despair. The woman whose coin was lost searched until
she found it. So in love, faith, and prayer let parents work
for their households, until with joy they can come to God [p. 196] saying, "Behold, I and the children whom the Lord hath
given me." Isa. 8:18.
This is true home missionary work, and it is as helpful
to those who do it as to those for whom it is done. By our
faithful interest for the home circle we are fitting ourselves
to work for the members of the Lord's family, with whom,
if loyal to Christ, we shall live through eternal ages. For our
brethren and sisters in Christ we are to show the same interest
that as members of one family we have for one another.
And God designs that all this shall fit us to labor for
still others. As our sympathies shall broaden and our love
increase, we shall find everywhere a work to do. God's
great human household embraces the world, and none of its
members are to be passed by with neglect.
Wherever we may be, there the lost piece of silver
awaits our search. Are we seeking for it? Day by day we
meet with those who take no interest in religious things; we
talk with them, we visit among them; do we show an interest
in their spiritual welfare? Do we present Christ to them as
the sin-pardoning Saviour? With our own hearts warm
with the love of Christ, do we tell them about that love? If
we do not, how shall we meet these souls—lost, eternally
lost—when with them we stand before the throne of God?
The value of a soul, who can estimate? Would you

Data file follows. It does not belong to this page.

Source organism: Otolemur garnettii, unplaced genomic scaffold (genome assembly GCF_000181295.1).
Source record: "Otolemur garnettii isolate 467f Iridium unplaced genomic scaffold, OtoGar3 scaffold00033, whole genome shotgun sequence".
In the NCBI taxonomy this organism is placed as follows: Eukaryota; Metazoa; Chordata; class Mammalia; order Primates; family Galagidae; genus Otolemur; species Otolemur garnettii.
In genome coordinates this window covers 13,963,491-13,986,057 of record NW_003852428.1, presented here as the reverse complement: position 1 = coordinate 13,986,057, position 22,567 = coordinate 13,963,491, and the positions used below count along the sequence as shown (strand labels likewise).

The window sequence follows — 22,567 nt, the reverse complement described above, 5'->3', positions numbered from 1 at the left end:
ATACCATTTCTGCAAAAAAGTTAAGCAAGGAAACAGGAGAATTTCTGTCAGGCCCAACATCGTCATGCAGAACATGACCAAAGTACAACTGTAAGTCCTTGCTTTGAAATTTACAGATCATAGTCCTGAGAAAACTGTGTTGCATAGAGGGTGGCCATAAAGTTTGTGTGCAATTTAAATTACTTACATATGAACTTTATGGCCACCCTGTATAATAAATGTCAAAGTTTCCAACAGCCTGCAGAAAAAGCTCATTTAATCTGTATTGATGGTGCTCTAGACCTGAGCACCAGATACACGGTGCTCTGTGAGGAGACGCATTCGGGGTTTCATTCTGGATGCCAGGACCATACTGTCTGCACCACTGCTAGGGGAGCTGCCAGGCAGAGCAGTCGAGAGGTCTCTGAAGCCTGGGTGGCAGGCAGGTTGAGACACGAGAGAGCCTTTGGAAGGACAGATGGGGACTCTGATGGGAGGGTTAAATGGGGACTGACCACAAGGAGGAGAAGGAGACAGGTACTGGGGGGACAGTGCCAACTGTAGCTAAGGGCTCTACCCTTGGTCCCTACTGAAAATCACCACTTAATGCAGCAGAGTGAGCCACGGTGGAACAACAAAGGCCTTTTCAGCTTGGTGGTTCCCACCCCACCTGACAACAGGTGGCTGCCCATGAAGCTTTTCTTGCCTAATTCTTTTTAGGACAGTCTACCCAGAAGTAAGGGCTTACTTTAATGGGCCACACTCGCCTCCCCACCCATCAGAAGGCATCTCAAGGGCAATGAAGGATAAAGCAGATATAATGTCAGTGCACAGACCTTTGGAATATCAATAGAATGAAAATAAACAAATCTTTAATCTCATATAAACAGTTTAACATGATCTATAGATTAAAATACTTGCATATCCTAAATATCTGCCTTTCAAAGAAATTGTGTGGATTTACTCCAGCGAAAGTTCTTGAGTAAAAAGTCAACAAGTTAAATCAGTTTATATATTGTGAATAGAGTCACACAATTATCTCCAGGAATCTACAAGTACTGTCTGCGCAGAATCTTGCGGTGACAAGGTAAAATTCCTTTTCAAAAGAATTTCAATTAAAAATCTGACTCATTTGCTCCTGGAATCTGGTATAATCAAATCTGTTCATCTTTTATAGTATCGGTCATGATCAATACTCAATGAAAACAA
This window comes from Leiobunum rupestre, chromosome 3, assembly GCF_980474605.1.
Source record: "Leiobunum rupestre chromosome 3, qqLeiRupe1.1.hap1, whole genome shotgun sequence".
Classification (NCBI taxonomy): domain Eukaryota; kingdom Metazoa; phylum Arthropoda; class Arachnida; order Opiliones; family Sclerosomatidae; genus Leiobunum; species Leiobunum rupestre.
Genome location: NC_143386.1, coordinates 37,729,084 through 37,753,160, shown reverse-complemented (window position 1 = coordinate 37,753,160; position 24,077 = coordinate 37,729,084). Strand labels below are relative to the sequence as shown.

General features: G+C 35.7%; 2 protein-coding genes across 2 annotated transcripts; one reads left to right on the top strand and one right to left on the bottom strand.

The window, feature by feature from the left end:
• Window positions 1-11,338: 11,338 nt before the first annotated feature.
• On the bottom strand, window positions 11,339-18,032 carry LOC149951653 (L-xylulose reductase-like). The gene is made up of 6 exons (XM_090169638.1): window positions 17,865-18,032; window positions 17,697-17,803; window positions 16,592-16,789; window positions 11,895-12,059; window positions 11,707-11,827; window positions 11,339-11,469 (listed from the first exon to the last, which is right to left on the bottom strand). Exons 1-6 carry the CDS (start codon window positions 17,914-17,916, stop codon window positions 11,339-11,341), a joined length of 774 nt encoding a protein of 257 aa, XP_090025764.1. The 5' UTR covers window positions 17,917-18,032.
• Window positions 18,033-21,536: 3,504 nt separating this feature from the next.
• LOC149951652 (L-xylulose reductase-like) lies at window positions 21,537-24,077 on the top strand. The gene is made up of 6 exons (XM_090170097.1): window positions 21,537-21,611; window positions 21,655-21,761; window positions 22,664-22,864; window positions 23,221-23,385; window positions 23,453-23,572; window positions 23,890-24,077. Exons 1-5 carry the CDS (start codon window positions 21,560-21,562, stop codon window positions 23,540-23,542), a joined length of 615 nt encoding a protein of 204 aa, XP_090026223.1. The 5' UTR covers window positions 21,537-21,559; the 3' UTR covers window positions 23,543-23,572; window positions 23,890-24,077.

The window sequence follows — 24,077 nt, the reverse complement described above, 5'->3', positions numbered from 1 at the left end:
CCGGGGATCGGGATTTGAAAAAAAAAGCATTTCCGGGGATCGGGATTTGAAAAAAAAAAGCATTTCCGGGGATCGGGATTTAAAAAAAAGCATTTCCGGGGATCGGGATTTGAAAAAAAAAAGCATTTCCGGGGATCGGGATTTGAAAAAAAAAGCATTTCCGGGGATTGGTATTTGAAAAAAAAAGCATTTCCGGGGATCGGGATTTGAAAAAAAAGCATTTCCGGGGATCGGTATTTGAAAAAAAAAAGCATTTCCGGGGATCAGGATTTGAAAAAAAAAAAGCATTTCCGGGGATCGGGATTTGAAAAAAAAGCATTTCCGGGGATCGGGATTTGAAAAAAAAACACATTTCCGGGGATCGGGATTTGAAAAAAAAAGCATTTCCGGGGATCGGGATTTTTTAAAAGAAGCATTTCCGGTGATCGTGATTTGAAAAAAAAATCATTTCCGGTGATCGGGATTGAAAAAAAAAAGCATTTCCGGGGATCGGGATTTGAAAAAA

know its worth, go to Gethsemane, and there watch with
Christ through those hours of anguish, when He sweat as
it were great drops of blood. Look upon the Saviour
uplifted on the cross. Hear that despairing cry, "My God,
My God, why hast Thou forsaken Me?" Mark 15:34. Look
upon the wounded head, the pierced side, the marred feet.
Remember that Christ risked all. For our redemption,
heaven itself was imperiled. At the foot of the cross,
remembering that for one sinner Christ would have laid down
His life, you may estimate the value of a soul. [p. 197]
Find out more today how to purchase a
copy of this enlightening book about the parables of Christ.
If you are in communion with Christ, you will place
His estimate upon every human being. You will feel for
others the same deep love that Christ has felt for you.
Then you will be able to win, not drive, to attract, not
repulse, those for whom He died. None would ever have been
brought back to God if Christ had not made a personal
effort for them; and it is by this personal work that we can
rescue souls. When you see those who are going down to
death, you will not rest in quiet indifference and ease. The
greater their sin and the deeper their misery, the more
earnest and tender will be your efforts for their recovery.
You will discern the need of those who are suffering, who
have been sinning against God, and who are oppressed with
a burden of guilt. Your heart will go out in sympathy for
them, and you will reach out to them a helping hand. In
the arms of your faith and love you will bring them to
Christ. You will watch over and encourage them, and your
sympathy and confidence will make it hard for them to fall
from their steadfastness.
In this work all the angels of heaven are ready to
co-operate. All the resources of heaven are at the
command of those who are seeking to save the lost. Angels
will help you to reach the most careless and the most
hardened. And when one is brought back to God, all heaven is
made glad; seraphs and cherubs touch their golden harps,
and sing praises to God and the Lamb for their mercy and
loving-kindness to the children of men.
Click here to read the next chapter:
"Lost, and is Found"